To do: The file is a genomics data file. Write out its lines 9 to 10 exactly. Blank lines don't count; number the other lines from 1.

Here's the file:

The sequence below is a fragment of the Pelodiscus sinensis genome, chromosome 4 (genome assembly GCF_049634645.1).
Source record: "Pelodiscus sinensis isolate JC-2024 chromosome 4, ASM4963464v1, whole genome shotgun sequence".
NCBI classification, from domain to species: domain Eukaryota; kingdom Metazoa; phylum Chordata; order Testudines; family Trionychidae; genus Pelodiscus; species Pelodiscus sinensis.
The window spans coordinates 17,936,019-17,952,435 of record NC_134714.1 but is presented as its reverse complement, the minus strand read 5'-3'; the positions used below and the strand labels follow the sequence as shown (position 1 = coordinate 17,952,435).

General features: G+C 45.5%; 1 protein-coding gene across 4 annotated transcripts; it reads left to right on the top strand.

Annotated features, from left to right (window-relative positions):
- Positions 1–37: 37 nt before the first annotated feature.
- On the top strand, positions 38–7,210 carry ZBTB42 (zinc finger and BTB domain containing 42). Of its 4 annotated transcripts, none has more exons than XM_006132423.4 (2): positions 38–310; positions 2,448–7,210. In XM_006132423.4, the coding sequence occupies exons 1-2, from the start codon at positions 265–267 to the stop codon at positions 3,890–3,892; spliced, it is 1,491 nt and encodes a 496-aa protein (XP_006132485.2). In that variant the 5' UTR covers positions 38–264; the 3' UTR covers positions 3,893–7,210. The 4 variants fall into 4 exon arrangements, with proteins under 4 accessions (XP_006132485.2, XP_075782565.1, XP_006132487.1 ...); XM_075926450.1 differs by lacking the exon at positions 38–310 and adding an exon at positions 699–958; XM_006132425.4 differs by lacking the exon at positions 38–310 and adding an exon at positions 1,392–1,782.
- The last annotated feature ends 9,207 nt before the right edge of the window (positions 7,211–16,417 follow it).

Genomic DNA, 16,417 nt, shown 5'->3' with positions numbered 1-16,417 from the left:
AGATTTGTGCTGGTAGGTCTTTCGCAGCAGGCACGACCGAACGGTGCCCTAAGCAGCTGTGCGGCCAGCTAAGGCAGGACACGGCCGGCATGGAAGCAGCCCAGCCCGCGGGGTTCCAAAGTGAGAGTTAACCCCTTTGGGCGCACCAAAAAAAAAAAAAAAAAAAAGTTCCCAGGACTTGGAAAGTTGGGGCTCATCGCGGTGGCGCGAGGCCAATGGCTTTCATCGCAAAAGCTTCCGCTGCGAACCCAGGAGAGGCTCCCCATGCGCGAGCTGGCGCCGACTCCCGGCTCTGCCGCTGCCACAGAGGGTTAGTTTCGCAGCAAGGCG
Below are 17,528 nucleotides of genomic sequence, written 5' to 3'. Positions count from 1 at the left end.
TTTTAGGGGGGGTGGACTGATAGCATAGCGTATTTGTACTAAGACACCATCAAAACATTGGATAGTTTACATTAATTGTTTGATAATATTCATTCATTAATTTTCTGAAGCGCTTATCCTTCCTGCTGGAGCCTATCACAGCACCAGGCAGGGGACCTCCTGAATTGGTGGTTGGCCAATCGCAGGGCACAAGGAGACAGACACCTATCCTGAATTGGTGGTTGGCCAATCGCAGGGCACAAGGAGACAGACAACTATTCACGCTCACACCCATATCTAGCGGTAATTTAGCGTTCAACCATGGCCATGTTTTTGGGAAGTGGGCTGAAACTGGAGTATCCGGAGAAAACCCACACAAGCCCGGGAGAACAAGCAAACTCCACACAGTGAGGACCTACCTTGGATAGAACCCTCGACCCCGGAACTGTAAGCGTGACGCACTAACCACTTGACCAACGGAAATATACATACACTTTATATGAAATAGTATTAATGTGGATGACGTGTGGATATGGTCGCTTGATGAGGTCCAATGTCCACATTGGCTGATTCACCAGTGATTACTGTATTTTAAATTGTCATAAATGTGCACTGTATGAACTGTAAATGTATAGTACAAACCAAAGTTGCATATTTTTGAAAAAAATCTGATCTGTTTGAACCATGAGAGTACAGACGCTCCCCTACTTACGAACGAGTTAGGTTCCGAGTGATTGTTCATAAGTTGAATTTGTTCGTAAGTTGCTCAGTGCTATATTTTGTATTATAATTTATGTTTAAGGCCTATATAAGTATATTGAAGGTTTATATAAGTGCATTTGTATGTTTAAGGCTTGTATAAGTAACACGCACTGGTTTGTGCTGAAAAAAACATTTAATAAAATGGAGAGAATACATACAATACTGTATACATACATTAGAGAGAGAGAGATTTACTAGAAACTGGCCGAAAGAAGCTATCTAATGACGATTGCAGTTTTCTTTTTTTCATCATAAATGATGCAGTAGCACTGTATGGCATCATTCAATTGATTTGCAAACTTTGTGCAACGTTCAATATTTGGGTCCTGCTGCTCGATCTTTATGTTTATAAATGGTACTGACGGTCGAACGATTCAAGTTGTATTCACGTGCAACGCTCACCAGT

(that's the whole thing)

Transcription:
- The last annotated feature ends 9,207 nt before the right edge of the window (positions 7,211–16,417 follow it).

Genomic DNA, 16,417 nt, shown 5'->3' with positions numbered 1-16,417 from the left: